Here are some ways coaching has been used in healthcare and at least made it to a peer-reviewed journal:

Leadership coaching for senior health staff in Australian hospitals [3]

A recent study by NSW Health and The University of Sydney showed solution-focused cognitive behavioural coaching had a number of positive effects among executives, senior managers and senior clinicians. The six-month leadership coaching program helped participants develop:

  • Improved levels of resilience and ability to manage stress –  this included improved self-insight and awareness of communication styles when under stress
  • Improved confidence in their leadership abilities – this is an important predictor of behaviour change and can have important flow on effects such as more positive appraisals from co-workers
  • Improved work/life balance and home relationships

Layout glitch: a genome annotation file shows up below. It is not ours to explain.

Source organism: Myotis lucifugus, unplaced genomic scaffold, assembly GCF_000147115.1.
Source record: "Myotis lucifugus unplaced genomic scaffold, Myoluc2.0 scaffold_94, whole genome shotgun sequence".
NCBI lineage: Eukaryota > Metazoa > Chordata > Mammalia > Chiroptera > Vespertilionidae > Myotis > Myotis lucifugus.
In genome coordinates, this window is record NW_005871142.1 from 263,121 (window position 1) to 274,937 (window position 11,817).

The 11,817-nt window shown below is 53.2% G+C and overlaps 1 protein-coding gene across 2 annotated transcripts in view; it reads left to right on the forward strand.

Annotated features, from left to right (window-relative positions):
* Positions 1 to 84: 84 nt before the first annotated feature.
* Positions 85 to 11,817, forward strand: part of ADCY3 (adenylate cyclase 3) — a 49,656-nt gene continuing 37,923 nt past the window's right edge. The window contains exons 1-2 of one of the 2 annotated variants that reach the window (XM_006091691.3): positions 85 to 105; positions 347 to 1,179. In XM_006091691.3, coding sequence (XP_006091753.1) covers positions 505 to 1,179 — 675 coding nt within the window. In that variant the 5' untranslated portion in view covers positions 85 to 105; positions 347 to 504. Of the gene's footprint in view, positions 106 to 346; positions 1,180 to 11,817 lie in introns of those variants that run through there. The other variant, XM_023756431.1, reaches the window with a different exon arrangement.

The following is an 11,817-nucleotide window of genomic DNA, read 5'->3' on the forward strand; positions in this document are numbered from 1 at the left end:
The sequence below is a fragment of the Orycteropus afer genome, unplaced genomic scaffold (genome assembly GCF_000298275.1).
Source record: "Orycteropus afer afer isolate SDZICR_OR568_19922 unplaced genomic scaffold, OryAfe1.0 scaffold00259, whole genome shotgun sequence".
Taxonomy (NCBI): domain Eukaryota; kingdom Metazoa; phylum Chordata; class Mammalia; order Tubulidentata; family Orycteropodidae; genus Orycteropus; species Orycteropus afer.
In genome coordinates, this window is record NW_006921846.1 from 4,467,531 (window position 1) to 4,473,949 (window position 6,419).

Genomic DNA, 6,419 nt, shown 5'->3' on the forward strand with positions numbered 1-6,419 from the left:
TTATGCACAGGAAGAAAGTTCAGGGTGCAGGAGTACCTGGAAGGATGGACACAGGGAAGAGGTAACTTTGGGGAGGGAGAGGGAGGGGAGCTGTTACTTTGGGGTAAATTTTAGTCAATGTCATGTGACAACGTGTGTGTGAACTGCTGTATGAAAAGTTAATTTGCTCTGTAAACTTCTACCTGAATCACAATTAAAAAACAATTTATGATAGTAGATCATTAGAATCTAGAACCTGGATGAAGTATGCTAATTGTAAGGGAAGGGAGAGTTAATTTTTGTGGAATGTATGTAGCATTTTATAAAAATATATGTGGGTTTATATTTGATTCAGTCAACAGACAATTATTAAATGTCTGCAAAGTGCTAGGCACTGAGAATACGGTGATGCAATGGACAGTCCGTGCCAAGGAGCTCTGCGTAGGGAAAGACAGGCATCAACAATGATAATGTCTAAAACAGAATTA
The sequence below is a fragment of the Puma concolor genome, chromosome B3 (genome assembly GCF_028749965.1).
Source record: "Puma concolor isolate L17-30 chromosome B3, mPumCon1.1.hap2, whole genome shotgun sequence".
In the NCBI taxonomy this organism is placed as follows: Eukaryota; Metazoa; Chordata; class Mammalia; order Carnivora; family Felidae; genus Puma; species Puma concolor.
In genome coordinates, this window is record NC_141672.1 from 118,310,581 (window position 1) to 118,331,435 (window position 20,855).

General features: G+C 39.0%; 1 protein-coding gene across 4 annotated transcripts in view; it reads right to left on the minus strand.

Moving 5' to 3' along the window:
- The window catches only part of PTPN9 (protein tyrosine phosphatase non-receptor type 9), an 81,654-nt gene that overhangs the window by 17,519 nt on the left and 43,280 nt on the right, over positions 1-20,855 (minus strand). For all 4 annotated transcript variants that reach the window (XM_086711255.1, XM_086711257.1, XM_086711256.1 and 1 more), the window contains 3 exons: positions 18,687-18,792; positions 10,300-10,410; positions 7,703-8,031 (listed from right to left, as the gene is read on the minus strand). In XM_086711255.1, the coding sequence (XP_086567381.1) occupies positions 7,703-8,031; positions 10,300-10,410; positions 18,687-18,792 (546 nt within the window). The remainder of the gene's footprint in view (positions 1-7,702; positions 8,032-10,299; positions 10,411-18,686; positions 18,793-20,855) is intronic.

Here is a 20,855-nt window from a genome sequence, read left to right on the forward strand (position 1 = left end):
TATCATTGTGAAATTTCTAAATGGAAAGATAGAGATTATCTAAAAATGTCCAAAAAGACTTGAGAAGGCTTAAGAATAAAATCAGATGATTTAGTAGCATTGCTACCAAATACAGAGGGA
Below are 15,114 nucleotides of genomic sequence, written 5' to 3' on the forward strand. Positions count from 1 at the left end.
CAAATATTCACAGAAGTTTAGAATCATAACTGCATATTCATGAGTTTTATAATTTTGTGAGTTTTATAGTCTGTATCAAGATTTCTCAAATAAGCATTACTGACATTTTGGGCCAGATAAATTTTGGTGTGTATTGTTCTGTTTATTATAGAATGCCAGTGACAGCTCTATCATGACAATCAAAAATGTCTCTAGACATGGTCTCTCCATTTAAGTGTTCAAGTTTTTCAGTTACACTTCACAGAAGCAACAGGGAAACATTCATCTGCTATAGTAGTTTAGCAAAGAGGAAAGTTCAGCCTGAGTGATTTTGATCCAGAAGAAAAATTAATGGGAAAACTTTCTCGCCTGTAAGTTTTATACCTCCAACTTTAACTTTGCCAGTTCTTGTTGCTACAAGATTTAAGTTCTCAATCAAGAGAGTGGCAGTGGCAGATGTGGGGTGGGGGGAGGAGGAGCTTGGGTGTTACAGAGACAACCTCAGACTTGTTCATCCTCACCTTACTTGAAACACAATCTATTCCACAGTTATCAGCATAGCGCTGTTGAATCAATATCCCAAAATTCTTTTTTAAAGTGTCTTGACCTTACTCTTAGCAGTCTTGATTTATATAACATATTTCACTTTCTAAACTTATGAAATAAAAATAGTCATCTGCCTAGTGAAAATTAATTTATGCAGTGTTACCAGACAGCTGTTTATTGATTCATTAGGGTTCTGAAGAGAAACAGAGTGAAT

• Improved ability to manage complexity, ambiguity and uncertainty

Case reports of successful coaching

  • Coaching to improve teamwork in the NHS: A six-session coaching of a multidisciplinary team improved teamwork in a radiology department in the UK [4]
  • A US physician leadership program in a Michigan healthcare system resulted helped physicians increase self-awareness, build relationships across the organisation, undertake behaviour change in areas such as communication style, improve self-confidence [5]

Theoretical use of coaching to prevent physician burnout

  • A US paper describes a theoretical approach to prevent physician burnout in individuals using approaches derived from positive psychology, mindfulness, and self-determination theory [6].